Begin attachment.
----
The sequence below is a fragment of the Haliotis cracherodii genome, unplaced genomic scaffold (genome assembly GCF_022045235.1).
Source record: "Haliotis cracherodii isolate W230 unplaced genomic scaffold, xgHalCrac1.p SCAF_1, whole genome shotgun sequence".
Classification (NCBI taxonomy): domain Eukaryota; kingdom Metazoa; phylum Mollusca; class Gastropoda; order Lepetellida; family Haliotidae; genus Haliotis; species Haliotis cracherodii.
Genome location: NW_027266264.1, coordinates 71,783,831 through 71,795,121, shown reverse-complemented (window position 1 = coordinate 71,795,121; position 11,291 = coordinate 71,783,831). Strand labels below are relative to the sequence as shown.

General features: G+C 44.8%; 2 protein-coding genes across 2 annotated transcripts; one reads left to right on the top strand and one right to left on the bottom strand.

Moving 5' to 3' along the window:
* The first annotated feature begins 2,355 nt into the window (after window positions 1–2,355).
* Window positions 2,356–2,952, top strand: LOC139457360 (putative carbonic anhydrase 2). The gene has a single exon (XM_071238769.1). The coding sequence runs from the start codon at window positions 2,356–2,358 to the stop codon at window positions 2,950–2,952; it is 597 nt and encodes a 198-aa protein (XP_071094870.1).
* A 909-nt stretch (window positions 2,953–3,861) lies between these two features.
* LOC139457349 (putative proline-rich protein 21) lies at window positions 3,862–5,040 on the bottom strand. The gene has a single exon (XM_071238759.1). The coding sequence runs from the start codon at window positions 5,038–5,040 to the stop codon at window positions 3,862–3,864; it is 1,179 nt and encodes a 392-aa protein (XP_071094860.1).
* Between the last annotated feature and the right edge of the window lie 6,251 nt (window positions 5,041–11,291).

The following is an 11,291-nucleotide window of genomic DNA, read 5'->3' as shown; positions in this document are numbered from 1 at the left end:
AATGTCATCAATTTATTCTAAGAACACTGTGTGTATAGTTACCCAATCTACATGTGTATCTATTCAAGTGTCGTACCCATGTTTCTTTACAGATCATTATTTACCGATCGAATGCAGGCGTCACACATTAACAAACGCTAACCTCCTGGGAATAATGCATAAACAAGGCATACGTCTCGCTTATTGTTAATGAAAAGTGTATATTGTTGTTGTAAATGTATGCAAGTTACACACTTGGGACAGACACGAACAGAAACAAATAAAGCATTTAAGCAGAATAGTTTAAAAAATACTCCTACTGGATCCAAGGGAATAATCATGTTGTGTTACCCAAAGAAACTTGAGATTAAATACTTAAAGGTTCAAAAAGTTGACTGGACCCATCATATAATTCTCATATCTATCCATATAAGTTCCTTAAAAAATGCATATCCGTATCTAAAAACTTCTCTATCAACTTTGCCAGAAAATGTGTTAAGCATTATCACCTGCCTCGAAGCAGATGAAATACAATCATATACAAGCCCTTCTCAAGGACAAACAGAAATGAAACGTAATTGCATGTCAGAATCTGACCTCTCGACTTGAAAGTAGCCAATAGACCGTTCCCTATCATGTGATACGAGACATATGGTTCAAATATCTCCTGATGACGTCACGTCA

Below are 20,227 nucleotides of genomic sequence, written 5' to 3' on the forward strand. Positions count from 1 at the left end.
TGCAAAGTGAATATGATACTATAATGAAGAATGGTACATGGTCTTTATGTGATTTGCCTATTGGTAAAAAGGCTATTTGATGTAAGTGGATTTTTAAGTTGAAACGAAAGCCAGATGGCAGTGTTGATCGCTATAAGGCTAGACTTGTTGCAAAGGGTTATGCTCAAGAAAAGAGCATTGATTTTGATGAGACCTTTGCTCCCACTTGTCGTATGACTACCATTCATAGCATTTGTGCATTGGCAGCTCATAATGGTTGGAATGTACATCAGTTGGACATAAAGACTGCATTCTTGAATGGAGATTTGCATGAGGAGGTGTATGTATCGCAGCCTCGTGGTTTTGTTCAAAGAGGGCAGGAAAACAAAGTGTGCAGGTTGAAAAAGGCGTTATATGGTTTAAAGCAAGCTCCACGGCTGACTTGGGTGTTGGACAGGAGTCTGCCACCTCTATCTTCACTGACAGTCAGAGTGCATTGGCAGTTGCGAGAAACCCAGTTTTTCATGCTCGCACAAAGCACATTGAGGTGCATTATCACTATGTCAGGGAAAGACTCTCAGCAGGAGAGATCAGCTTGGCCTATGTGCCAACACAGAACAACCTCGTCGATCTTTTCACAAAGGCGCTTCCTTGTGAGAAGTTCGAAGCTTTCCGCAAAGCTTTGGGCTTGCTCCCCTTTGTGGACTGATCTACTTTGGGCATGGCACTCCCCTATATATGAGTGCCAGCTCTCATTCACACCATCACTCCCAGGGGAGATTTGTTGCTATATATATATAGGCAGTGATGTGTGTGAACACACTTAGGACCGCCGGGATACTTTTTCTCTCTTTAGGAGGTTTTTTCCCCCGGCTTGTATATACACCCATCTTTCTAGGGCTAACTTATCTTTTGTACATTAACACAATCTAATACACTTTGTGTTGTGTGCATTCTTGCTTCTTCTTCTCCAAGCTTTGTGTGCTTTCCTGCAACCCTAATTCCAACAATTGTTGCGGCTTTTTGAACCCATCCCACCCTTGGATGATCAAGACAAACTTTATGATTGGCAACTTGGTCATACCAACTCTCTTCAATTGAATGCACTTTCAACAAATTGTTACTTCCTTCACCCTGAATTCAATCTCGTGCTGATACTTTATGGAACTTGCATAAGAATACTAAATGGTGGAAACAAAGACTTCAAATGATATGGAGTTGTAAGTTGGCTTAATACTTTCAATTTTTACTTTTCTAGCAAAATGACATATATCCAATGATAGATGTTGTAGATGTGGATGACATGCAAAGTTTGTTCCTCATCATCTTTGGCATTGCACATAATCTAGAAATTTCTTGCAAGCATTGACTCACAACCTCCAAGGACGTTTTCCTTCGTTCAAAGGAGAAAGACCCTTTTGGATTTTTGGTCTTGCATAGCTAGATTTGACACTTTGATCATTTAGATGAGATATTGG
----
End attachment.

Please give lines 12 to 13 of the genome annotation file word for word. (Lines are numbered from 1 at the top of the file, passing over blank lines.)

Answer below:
The following is an 11,291-nucleotide window of genomic DNA, read 5'->3' as shown; positions in this document are numbered from 1 at the left end:
AATGTCATCAATTTATTCTAAGAACACTGTGTGTATAGTTACCCAATCTACATGTGTATCTATTCAAGTGTCGTACCCATGTTTCTTTACAGATCATTATTTACCGATCGAATGCAGGCGTCACACATTAACAAACGCTAACCTCCTGGGAATAATGCATAAACAAGGCATACGTCTCGCTTATTGTTAATGAAAAGTGTATATTGTTGTTGTAAATGTATGCAAGTTACACACTTGGGACAGACACGAACAGAAACAAATAAAGCATTTAAGCAGAATAGTTTAAAAAATACTCCTACTGGATCCAAGGGAATAATCATGTTGTGTTACCCAAAGAAACTTGAGATTAAATACTTAAAGGTTCAAAAAGTTGACTGGACCCATCATATAATTCTCATATCTATCCATATAAGTTCCTTAAAAAATGCATATCCGTATCTAAAAACTTCTCTATCAACTTTGCCAGAAAATGTGTTAAGCATTATCACCTGCCTCGAAGCAGATGAAATACAATCATATACAAGCCCTTCTCAAGGACAAACAGAAATGAAACGTAATTGCATGTCAGAATCTGACCTCTCGACTTGAAAGTAGCCAATAGACCGTTCCCTATCATGTGATACGAGACATATGGTTCAAATATCTCCTGATGACGTCACGTCA